This paean to the late-’90s birth-of-metalcore/proliferation-of-modern-art-metal must mean there’s something loud-and-growly in the air, because I just recently pulled out Cave In’s Until Your Heart Stops and Botch’s American Nervoso after a long mothballing for drunken nostalgia purposes. Without getting into the writer’s fan fave choices, I do have to take issue with two of his assertions.
One: fair enough on the limp heartbreak pop-punk of the Promise Ring–if I bought the played-out idea of calling something a “guilty pleasure,” their cutesy, tuneless Xtian la-la-la’s would probably be at the top of a list crowded with similar indie/emo crybabies–but emo roots/keyboards or not, the VSS were, like, heavy as fuck. Two (as he seems to intimate further down in the comments): I get nostalgic for the salad days of the late ’90s too (and not just for the metalcore), but even notorious haters (and lapsed fans like shameful me) have come to a universal agreement that heavy metal, whether the sweater-vest “Neurisis” art school variety or the hairy suburban loners moving to the sticks to homestead with the forest trolls while cranking out endless lo-fi black metal missives, has been in way robust health over the last few years. Even if that last Cave In record made me tear up a little for my lost youth with its badness.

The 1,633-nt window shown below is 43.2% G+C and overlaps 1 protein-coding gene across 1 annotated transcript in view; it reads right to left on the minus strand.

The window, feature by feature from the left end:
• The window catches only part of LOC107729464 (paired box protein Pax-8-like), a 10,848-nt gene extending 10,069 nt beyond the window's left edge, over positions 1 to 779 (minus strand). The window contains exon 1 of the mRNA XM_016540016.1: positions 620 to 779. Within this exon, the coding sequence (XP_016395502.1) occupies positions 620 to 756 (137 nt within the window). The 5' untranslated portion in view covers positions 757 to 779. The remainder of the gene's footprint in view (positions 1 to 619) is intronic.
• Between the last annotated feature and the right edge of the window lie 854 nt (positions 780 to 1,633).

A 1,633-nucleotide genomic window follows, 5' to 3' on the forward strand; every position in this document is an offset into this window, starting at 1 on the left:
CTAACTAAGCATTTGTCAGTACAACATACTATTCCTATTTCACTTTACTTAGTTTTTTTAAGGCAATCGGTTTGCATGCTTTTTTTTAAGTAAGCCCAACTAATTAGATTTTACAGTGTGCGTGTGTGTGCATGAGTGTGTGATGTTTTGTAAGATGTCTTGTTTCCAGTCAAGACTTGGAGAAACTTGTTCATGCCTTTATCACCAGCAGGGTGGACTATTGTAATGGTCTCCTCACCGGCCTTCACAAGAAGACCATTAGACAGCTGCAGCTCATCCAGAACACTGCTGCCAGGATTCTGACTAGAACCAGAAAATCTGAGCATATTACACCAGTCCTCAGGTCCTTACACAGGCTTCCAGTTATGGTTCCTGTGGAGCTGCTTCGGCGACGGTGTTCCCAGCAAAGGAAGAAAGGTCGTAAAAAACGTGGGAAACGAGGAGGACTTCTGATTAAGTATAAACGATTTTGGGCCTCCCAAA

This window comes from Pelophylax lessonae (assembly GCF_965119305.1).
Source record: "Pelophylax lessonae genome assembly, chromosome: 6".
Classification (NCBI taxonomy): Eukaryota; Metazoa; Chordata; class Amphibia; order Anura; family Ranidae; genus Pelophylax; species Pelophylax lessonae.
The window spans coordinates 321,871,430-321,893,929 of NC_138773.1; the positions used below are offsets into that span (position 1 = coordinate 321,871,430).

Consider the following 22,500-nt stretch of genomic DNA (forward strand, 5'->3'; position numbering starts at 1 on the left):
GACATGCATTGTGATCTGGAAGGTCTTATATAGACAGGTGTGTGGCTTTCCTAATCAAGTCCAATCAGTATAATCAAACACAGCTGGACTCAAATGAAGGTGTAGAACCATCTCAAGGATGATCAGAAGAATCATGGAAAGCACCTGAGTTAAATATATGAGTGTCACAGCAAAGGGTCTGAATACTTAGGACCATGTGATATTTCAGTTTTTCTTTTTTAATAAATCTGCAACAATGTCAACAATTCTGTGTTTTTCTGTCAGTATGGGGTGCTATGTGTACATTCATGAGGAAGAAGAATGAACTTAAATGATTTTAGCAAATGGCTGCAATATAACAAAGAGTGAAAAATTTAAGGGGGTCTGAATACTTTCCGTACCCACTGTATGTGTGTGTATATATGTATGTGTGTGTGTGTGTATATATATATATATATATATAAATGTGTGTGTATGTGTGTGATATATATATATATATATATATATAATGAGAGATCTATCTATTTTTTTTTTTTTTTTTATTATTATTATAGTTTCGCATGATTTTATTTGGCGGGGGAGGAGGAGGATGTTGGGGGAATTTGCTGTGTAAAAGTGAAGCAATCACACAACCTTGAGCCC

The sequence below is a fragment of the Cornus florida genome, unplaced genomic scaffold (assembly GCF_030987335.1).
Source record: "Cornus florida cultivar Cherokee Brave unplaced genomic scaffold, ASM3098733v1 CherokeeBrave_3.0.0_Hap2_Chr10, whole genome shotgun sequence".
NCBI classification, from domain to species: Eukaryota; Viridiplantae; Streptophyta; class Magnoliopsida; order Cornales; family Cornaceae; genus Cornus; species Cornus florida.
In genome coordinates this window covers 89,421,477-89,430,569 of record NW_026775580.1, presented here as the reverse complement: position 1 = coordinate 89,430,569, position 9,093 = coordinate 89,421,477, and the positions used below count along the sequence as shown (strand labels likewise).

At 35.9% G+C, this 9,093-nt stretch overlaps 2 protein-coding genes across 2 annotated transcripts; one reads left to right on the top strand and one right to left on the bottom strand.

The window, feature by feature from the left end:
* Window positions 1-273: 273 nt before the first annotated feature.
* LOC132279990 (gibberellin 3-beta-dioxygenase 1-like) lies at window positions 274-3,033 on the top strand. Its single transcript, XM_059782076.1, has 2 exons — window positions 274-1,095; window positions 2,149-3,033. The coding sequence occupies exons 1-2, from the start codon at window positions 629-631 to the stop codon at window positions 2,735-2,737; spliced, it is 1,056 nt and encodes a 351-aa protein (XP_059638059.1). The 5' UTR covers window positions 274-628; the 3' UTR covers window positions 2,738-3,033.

It Was 8 Or 9 Years Ago Today [A.V. Club]